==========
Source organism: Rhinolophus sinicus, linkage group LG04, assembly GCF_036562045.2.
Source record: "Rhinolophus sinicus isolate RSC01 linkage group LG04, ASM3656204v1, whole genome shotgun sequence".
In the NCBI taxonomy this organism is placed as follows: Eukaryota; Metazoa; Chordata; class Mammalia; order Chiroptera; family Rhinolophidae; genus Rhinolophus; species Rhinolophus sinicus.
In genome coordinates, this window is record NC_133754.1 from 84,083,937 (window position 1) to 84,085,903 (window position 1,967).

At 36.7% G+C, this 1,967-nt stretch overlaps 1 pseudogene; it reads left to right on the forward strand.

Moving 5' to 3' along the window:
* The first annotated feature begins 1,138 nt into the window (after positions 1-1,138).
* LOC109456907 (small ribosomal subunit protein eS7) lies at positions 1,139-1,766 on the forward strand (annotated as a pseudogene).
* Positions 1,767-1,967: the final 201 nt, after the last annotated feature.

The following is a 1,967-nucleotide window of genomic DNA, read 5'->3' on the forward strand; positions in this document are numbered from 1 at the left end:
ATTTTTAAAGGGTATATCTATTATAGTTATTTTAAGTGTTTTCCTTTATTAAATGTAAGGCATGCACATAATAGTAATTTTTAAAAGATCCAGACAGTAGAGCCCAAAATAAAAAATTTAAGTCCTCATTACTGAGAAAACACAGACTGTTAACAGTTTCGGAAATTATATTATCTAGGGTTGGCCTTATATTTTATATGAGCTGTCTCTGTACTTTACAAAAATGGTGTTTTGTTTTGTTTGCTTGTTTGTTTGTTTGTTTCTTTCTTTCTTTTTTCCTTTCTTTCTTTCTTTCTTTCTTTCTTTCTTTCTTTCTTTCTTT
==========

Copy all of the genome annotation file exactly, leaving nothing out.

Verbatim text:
Source organism: Rhinolophus sinicus, linkage group LG04, assembly GCF_036562045.2.
Source record: "Rhinolophus sinicus isolate RSC01 linkage group LG04, ASM3656204v1, whole genome shotgun sequence".
In the NCBI taxonomy this organism is placed as follows: Eukaryota; Metazoa; Chordata; class Mammalia; order Chiroptera; family Rhinolophidae; genus Rhinolophus; species Rhinolophus sinicus.
In genome coordinates, this window is record NC_133754.1 from 84,083,937 (window position 1) to 84,085,903 (window position 1,967).

At 36.7% G+C, this 1,967-nt stretch overlaps 1 pseudogene; it reads left to right on the forward strand.

Moving 5' to 3' along the window:
* The first annotated feature begins 1,138 nt into the window (after positions 1-1,138).
* LOC109456907 (small ribosomal subunit protein eS7) lies at positions 1,139-1,766 on the forward strand (annotated as a pseudogene).
* Positions 1,767-1,967: the final 201 nt, after the last annotated feature.

The following is a 1,967-nucleotide window of genomic DNA, read 5'->3' on the forward strand; positions in this document are numbered from 1 at the left end:
ATTTTTAAAGGGTATATCTATTATAGTTATTTTAAGTGTTTTCCTTTATTAAATGTAAGGCATGCACATAATAGTAATTTTTAAAAGATCCAGACAGTAGAGCCCAAAATAAAAAATTTAAGTCCTCATTACTGAGAAAACACAGACTGTTAACAGTTTCGGAAATTATATTATCTAGGGTTGGCCTTATATTTTATATGAGCTGTCTCTGTACTTTACAAAAATGGTGTTTTGTTTTGTTTGCTTGTTTGTTTGTTTGTTTCTTTCTTTCTTTTTTCCTTTCTTTCTTTCTTTCTTTCTTTCTTTCTTTCTTTCTTTCTTT